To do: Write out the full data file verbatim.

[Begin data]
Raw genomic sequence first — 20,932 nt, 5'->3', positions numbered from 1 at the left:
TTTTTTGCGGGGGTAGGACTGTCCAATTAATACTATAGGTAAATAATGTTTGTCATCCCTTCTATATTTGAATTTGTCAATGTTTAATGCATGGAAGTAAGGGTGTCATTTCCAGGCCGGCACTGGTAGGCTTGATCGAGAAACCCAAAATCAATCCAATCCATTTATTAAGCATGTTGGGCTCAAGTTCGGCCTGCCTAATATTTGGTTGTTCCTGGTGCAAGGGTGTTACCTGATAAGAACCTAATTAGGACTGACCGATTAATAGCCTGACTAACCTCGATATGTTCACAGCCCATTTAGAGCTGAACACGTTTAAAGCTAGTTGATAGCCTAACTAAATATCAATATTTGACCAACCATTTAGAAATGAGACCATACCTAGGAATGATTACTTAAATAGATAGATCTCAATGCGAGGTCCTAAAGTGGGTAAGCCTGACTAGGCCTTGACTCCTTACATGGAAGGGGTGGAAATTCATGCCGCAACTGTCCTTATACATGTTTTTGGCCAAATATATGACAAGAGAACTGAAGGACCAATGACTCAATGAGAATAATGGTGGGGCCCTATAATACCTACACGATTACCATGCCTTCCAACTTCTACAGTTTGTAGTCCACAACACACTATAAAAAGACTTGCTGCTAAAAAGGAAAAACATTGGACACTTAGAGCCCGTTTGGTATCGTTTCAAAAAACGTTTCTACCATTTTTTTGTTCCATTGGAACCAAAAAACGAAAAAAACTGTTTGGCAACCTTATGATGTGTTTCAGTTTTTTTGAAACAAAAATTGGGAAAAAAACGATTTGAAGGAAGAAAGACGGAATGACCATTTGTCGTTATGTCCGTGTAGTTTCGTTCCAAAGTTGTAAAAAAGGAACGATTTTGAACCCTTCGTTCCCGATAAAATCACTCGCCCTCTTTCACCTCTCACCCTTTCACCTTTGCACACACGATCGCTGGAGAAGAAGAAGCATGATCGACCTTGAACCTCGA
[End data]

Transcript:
Raw genomic sequence first — 20,932 nt, 5'->3', positions numbered from 1 at the left:
TTTTTTGCGGGGGTAGGACTGTCCAATTAATACTATAGGTAAATAATGTTTGTCATCCCTTCTATATTTGAATTTGTCAATGTTTAATGCATGGAAGTAAGGGTGTCATTTCCAGGCCGGCACTGGTAGGCTTGATCGAGAAACCCAAAATCAATCCAATCCATTTATTAAGCATGTTGGGCTCAAGTTCGGCCTGCCTAATATTTGGTTGTTCCTGGTGCAAGGGTGTTACCTGATAAGAACCTAATTAGGACTGACCGATTAATAGCCTGACTAACCTCGATATGTTCACAGCCCATTTAGAGCTGAACACGTTTAAAGCTAGTTGATAGCCTAACTAAATATCAATATTTGACCAACCATTTAGAAATGAGACCATACCTAGGAATGATTACTTAAATAGATAGATCTCAATGCGAGGTCCTAAAGTGGGTAAGCCTGACTAGGCCTTGACTCCTTACATGGAAGGGGTGGAAATTCATGCCGCAACTGTCCTTATACATGTTTTTGGCCAAATATATGACAAGAGAACTGAAGGACCAATGACTCAATGAGAATAATGGTGGGGCCCTATAATACCTACACGATTACCATGCCTTCCAACTTCTACAGTTTGTAGTCCACAACACACTATAAAAAGACTTGCTGCTAAAAAGGAAAAACATTGGACACTTAGAGCCCGTTTGGTATCGTTTCAAAAAACGTTTCTACCATTTTTTTGTTCCATTGGAACCAAAAAACGAAAAAAACTGTTTGGCAACCTTATGATGTGTTTCAGTTTTTTTGAAACAAAAATTGGGAAAAAAACGATTTGAAGGAAGAAAGACGGAATGACCATTTGTCGTTATGTCCGTGTAGTTTCGTTCCAAAGTTGTAAAAAAGGAACGATTTTGAACCCTTCGTTCCCGATAAAATCACTCGCCCTCTTTCACCTCTCACCCTTTCACCTTTGCACACACGATCGCTGGAGAAGAAGAAGCATGATCGACCTTGAACCTCGA